Musial turned 90 on Sunday

what don't you know about him?

November 22, 2010

Great player, better guy

Peter Schmuck

Baltimore Sun

There is a lot people don't know about Stan "The Man" Musial because he spent his entire amazing career out of the national media spotlight. He was the most prolific hitter of his era in the National League, he was a champion of racial justice in baseball and he played for the St. Louis Cardinals, which meant he was never going to have the same big-city appeal as Mickey Mantle or some of the other greats from the middle of the 20th Century.

Didn't matter. Baseball fans knew he was one of the truly elite, and anyone who came in contact with him knew he was one of the all-time nice guys in professional sports.

I'm too young to remember him as a player, unless you're talking about him as baseball's resident harmonica virtuoso. He used to pull his harmonica out at every Hall of Fame induction ceremony and serenade the multitude. How could you not love a guy like that?

pschmuck@tribune.com

'The Man' for the ages

Keith Groller

Morning Call

Until looking closer at Stan Musial's life, I never knew why there were so many Cardinals fans, especially here in eastern Pennsylvania, the heart of Phillies and Yankees country.

But when you look at Musial's life and see that he once requested a pay cut — from $100,000 to $75,000 — after a mediocre season and he played an entire season while suffering from tonsillitis and appendicitis and hit .312, you see why the adulation spread thousands of miles from St. Louis.

Musial's numbers speak for themselves. Even the ever-crusty Ty Cobb praised him as one of the game's all-time best.

But the deeper you look at Musial's grace and elegance as a person, you realize "The Man" belongs in a bigger Hall of Fame than the one in Cooperstown.

kgroller@tribune.com

His call to arms

Mike DiGiovanna

Los Angeles Times

I would like to know more about the 1945 season Musial missed to serve in the U.S. Navy during World War II. I've always been fascinated by players such as Ted Williams and Bob Feller who chose or were forced to give up prime years of their playing careers to serve in the armed forces. For some reason, I just can't envision young stars such as Giants catcher Buster Posey or Dodgers pitcher Clayton Kershaw giving up baseball to join the Marines and serve in Afghanistan.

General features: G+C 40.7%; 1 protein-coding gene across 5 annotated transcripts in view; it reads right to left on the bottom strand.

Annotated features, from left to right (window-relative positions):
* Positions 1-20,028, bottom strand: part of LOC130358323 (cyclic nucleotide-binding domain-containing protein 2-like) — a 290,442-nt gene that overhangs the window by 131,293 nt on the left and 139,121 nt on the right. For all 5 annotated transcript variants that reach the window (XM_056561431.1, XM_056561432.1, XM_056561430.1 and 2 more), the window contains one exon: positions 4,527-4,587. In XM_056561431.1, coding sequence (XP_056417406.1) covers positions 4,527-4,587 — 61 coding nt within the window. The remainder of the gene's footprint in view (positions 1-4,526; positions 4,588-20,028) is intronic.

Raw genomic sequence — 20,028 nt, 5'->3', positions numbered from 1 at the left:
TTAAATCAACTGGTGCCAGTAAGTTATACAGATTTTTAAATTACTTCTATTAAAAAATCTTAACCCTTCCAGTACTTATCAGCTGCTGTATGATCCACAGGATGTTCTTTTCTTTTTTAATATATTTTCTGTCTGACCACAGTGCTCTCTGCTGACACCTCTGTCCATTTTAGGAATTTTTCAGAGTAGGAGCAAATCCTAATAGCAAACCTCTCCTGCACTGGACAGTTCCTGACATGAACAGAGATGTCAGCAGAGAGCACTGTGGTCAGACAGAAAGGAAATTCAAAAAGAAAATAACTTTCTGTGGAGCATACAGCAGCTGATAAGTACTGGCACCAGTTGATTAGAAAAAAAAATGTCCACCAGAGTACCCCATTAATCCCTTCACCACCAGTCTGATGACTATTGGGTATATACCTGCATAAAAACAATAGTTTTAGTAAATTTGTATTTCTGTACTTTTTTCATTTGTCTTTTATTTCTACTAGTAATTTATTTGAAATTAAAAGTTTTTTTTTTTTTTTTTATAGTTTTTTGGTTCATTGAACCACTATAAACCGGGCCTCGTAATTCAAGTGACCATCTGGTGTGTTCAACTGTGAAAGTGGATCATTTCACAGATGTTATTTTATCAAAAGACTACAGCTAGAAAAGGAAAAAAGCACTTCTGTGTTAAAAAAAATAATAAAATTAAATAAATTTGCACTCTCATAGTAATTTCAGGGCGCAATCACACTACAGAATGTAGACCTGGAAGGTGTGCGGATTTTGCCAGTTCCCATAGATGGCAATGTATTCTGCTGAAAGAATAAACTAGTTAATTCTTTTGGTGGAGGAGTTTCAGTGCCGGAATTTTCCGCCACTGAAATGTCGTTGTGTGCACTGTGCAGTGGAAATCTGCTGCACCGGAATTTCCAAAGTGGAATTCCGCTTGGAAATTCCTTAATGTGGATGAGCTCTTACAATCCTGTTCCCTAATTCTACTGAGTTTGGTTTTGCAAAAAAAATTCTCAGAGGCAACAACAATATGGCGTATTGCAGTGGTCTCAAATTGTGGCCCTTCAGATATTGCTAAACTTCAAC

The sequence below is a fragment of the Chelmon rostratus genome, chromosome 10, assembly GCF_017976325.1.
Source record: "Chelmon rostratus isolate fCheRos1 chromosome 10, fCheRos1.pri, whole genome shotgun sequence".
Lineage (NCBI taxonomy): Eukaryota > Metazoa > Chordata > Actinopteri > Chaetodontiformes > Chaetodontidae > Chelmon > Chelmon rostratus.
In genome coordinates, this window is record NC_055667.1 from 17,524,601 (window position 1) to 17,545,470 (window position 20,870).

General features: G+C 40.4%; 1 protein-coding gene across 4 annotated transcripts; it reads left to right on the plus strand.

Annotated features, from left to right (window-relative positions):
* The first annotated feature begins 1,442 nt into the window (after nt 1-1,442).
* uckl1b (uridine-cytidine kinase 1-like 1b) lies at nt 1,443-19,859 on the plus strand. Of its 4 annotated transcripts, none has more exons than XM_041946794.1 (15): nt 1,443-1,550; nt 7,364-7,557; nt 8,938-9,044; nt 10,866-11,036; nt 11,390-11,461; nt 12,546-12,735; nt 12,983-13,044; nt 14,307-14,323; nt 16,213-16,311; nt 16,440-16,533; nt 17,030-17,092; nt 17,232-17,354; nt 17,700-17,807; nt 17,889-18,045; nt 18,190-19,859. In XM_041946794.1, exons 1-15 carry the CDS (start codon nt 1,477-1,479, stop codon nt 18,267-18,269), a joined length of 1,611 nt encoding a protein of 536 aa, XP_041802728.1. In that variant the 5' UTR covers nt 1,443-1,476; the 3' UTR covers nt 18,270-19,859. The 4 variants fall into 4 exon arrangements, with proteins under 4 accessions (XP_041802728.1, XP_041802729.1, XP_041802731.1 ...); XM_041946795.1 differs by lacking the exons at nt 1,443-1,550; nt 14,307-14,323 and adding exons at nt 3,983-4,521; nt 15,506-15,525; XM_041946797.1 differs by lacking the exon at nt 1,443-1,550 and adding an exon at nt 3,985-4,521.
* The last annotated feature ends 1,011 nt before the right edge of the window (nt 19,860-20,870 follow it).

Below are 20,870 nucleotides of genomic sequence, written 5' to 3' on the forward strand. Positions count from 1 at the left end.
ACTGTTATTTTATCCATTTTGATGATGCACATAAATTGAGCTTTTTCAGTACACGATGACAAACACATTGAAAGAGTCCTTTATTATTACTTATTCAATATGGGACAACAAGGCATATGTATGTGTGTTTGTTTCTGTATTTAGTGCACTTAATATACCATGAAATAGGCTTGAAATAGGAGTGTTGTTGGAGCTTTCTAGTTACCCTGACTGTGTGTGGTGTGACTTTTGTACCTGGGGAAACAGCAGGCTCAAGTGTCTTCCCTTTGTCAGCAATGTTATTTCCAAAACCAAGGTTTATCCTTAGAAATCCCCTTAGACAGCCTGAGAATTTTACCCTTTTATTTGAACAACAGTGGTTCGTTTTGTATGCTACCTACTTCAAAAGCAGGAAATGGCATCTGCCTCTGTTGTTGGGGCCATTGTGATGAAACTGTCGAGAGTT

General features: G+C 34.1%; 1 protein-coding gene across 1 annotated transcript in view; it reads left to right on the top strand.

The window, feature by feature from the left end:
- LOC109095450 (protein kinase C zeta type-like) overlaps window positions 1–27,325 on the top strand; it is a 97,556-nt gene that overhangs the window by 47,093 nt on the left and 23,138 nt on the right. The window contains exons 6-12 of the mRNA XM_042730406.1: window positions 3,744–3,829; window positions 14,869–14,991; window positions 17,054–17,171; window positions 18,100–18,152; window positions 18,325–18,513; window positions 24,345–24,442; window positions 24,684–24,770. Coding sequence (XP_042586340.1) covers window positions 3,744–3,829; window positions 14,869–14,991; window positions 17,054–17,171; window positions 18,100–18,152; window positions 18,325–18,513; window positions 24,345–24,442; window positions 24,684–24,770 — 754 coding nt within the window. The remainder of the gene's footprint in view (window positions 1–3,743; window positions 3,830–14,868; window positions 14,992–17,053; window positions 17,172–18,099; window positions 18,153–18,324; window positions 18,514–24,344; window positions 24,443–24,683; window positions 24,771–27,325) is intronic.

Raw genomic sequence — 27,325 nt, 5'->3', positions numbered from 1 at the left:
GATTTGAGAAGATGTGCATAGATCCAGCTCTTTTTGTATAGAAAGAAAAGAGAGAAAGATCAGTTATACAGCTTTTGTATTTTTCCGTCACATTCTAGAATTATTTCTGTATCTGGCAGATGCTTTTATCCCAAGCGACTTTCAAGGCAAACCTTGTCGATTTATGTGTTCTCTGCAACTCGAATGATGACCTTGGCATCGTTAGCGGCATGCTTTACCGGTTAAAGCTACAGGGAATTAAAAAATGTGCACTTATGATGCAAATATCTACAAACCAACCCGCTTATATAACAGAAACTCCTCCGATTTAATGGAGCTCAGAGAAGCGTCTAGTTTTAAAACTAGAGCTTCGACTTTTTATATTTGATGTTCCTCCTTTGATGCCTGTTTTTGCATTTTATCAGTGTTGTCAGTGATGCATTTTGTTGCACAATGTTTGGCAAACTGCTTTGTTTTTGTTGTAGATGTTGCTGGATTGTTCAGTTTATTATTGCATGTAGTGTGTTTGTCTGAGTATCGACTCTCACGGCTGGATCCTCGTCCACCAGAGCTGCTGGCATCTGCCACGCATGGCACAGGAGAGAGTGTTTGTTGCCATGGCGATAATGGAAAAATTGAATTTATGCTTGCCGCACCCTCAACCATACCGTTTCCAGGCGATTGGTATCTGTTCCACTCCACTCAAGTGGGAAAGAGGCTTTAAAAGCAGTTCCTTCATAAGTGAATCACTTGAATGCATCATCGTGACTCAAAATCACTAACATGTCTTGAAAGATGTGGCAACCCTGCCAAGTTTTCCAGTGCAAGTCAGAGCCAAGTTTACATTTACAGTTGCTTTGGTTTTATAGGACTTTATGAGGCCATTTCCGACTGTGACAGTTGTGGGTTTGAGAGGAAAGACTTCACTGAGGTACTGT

I also would like to know more about the circumstances surrounding Musial's 1944 season, when he hit .347 to lead the Cardinals to the World Series championship. Musial underwent a physical examination in prelude to possible service before the season, and it appears he played the whole year with the possibility of being called away by the Navy at any time.

mdigiovanna@tribune.com

Ever the entertainer

Dave van Dyck

Chicago Tribune

If there was any mystery about Stan Musial, it's how he became such a good harmonica player. Yes, Stan Musial played the harmonica — and did it very well. In fact, he kept his teammates entertained in the clubhouse and on trips.

But thinking about Stan "The Man" and his happy harmonica only makes you wonder what happened to the enjoyable days of the '40s, '50s and '60s. Can you imagine Barry Bonds blowing ditties for his teammates? Musial and Ernie Banks — and most of their generation — were happier sorts. And they were just as good as, if not better than, anyone playing today.

Musial's great contribution to playing longevity was to lay on the clubhouse floor and put his legs up in the air, letting blood flow toward the heart again. It allowed him to make 24 All-Star Game appearances — and maybe even make happy tunes.

dvandyck@tribune.com

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